"The scope and detail of his diagnosis lend weight to an alarming prognosis."
"A broad, comprehensive, and fair-minded look at not only the upheaval in the Arctic, but what should be done about it."
"From a review of the Arctic’s exploration history to an analysis of the many governmental failures there, Struzik makes the case for the Arctic’s unique place in the world and stresses that undeniable change has already occurred, and that coping with change and planning for the future are mandatory...A bracing read."
"There is much that can be done to ameliorate each individual problem and Struzik's book demands action, not resignation or anger."
"Provocative…detailed, impeccably reported exploration of how man-made climate change is already reshaping the Arctic…The Arctic’s future isn’t bright, says Struzik, but it is adaptable, if we’re smart. In any case, it is inevitable, and Future Arctic is a must-read for lovers of the far north and climate change realists."
"Struzik asks questions of wildlife scientists, military strategists, and indigenous peoples, and paints a complex picture with their stories."
These 'Field Notes from a World on the Edge' are just that—the reader has access to a field notebook that has traveled hundreds of miles around the Arctic Circle. Struzik’s field stories help to highlight the changes that are occurring and bring to life the facts and figures he shares. Scientist and lay reader alike will find this an interesting and useful primer for understanding the contemporary physical and metaphorical Arctic landscape."
"This book is a fascinating collection of firsthand obervations and insights gleaned from decades of travels with scientists across the Arctic....Though many scientific assessments of Arctic change have been produced, none are as readable or engaging as Future Arctic, and that is what makes this book so important."
"...a timely contribution to the global discussion of the Arctic’s value to economics, culture, and the environment."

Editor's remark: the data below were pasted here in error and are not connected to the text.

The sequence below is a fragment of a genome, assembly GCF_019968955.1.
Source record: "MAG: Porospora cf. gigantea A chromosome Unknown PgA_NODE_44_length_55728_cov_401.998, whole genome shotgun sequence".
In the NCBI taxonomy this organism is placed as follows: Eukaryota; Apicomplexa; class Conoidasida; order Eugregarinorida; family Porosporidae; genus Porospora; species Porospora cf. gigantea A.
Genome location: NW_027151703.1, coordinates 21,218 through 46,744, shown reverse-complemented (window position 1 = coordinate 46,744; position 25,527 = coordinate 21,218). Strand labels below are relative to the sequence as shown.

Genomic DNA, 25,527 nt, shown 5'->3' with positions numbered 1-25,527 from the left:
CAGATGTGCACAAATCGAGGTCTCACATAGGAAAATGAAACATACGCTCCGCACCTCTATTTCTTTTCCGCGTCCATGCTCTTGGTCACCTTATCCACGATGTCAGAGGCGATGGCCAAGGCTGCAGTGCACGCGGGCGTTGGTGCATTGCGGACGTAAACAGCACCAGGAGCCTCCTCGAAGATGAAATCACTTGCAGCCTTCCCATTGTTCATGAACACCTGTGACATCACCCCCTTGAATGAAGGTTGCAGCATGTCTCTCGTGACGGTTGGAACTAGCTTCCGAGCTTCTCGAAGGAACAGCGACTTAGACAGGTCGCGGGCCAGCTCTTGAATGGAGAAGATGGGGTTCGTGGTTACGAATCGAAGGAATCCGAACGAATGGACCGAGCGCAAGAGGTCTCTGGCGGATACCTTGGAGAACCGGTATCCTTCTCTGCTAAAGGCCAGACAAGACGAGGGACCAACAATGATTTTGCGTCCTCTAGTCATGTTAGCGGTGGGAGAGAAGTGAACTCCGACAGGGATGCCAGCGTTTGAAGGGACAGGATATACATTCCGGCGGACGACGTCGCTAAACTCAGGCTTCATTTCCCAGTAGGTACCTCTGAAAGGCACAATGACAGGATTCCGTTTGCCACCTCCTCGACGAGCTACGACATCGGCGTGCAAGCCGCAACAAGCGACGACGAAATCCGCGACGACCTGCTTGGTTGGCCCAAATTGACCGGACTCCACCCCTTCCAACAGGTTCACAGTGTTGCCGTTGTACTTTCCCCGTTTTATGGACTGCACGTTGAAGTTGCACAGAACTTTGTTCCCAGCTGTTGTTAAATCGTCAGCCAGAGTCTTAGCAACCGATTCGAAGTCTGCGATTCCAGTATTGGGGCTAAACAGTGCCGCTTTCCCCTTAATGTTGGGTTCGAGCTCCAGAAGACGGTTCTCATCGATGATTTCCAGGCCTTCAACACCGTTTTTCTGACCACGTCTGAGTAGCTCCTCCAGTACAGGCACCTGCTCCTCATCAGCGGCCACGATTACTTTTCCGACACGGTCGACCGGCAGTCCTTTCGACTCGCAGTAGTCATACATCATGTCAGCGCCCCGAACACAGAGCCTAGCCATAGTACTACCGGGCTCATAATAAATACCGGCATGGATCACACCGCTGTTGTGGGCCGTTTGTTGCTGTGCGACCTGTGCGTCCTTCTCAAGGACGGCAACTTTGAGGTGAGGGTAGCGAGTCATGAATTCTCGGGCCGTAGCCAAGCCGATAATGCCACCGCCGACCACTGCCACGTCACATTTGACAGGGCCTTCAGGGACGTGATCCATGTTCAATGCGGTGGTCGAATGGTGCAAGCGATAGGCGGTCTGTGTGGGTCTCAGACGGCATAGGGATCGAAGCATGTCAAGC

"Struzik succinctly and vigorously covers almost the full scope of Arctic change....Struzik conveys some sharp observations to which scientists and policymakers ought to pay sincere attention."
"Future Arctic is marvelous—as a long-time arctic reseracher, I can honestly say it is the best book that I have seen dealing with the challenges facing the region. A masterful examination of the past, present, and future status of the Arctic, it is also very enjoyable reading, storytelling at its best."
— Vera Alexander, Professor and Dean Emerita, University of Alaska Fairbanks
"No journalist has traveled more widely in the North American Arctic or understands the region better than Ed Struzik. In Future Arctic he has written a fascinating and vitally important book about the swift changes sweeping across the Far North. If you want to see where the world is headed in an era of rapid warming, this is the book to read."
— Fen Montaigne, author of "Fraser's Penguins"
"Few places on earth are changing as fast as the high Arctic, and few have told the story as compellingly as Ed Struzik."
— Bill McKibben, author of "Eaarth"
"Future Arctic is a powerful, provocative, personal look at the Arctic in all its wonder and uncertainty. Ed Struzik has the experience to connect stories that are too often told separately, with vigorous writing and first-hand insight. Be ready to think carefully about what Arctic change means for all of us."
— Henry P. Huntington, Arctic scientist and co-chair of the USNAS report "The Arctic in the Anthropocene"
"In this engaging and powerful book, Ed Struzik draws on firsthand experience and analysis of policy decisions to provide a detailed account of Arctic ecosystems stressed by shifting weather patterns, pollutants and disease. Through Struzik’s compelling insights the reader can begin to draw connections between Arctic environmental change and events occurring elsewhere much further south."
— Erica Dingman, Director, Arctic in Context, World Policy Institute